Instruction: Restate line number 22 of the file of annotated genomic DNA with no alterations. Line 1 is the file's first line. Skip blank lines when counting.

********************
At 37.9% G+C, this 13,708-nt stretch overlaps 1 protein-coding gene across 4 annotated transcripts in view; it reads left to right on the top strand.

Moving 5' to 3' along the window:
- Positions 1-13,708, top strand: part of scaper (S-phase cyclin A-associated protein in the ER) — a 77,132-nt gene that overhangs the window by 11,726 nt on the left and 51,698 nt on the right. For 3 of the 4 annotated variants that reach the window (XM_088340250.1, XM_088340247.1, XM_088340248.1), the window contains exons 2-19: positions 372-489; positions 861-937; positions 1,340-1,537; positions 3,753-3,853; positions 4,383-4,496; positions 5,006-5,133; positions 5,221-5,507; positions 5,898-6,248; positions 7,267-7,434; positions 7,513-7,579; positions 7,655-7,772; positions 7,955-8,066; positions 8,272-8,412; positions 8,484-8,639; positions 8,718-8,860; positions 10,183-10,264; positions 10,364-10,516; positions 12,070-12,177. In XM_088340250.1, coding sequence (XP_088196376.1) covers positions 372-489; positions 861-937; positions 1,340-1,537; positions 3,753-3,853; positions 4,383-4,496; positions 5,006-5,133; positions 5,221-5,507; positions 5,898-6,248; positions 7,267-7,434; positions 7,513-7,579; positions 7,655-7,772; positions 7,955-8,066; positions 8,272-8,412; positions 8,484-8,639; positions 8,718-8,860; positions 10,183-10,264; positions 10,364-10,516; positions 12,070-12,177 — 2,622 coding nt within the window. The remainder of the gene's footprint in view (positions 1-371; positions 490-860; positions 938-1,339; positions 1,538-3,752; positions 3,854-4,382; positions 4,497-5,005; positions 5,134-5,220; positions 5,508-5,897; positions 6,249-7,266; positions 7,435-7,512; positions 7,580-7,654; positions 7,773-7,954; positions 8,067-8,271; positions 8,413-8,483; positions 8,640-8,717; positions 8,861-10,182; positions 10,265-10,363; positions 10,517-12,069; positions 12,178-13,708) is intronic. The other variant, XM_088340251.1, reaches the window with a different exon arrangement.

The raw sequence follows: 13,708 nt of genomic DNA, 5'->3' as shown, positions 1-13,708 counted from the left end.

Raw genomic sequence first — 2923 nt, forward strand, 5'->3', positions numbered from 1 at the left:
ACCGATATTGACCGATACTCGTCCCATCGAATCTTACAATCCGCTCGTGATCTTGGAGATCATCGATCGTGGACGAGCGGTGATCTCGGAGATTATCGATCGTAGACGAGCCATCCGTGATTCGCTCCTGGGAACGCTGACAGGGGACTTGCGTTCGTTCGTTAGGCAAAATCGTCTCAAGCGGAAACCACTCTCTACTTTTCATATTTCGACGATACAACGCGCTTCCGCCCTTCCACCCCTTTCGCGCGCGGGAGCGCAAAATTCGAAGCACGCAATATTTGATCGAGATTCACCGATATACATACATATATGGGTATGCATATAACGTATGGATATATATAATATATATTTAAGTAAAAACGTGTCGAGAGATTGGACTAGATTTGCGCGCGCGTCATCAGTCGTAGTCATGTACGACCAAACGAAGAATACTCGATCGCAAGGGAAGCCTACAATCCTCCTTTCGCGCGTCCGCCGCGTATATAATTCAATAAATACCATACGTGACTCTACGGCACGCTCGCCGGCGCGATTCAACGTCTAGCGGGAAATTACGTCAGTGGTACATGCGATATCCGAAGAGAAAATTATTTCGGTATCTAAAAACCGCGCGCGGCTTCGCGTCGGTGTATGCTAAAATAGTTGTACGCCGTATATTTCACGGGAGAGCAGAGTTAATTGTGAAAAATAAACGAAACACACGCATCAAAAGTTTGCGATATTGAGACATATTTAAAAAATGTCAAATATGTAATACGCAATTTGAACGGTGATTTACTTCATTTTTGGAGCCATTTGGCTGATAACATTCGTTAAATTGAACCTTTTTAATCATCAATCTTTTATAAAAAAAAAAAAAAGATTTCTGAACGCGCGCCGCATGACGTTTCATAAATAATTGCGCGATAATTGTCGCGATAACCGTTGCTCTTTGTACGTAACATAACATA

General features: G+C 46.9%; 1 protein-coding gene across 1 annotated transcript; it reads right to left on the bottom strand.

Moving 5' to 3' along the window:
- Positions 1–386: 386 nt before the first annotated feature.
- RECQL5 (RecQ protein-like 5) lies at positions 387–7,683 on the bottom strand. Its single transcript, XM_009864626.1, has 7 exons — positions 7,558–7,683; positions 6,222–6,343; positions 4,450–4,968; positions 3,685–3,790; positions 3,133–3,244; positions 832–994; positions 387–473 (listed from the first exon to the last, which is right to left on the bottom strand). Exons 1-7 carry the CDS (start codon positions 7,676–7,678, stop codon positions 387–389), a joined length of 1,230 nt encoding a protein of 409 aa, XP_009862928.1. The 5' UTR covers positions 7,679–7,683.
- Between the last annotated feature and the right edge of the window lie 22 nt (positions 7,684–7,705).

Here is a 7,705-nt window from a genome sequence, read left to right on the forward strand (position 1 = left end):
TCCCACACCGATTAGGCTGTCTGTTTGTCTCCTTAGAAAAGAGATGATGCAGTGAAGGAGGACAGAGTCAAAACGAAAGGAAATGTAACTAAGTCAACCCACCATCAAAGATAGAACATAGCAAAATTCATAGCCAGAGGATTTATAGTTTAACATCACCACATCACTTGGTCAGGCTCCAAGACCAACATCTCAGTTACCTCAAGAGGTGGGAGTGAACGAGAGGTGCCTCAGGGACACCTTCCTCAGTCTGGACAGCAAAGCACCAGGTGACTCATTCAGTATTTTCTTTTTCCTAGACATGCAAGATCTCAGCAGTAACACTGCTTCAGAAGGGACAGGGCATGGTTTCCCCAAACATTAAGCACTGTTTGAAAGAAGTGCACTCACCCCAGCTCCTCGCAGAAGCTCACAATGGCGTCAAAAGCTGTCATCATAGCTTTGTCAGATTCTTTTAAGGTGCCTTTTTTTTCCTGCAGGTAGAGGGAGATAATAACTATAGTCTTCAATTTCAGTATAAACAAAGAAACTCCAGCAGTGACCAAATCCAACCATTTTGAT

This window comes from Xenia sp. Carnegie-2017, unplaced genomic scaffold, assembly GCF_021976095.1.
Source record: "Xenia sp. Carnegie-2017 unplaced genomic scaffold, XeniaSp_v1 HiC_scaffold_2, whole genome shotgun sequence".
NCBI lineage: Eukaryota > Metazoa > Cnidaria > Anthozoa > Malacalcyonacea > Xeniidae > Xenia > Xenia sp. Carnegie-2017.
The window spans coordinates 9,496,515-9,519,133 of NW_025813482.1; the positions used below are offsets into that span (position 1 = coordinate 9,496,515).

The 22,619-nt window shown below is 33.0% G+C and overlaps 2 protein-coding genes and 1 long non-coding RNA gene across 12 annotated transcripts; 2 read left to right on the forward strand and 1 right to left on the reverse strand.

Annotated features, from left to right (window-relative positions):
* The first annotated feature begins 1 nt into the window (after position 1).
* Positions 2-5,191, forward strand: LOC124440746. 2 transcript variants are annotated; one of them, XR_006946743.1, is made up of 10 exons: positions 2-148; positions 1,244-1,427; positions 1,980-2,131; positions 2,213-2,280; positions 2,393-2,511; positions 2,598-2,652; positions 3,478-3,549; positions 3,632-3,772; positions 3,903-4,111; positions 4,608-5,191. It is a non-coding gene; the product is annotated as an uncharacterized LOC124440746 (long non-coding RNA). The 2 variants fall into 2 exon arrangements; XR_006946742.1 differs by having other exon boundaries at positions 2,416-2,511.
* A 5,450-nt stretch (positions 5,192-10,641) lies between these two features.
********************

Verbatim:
* A 5,450-nt stretch (positions 5,192-10,641) lies between these two features.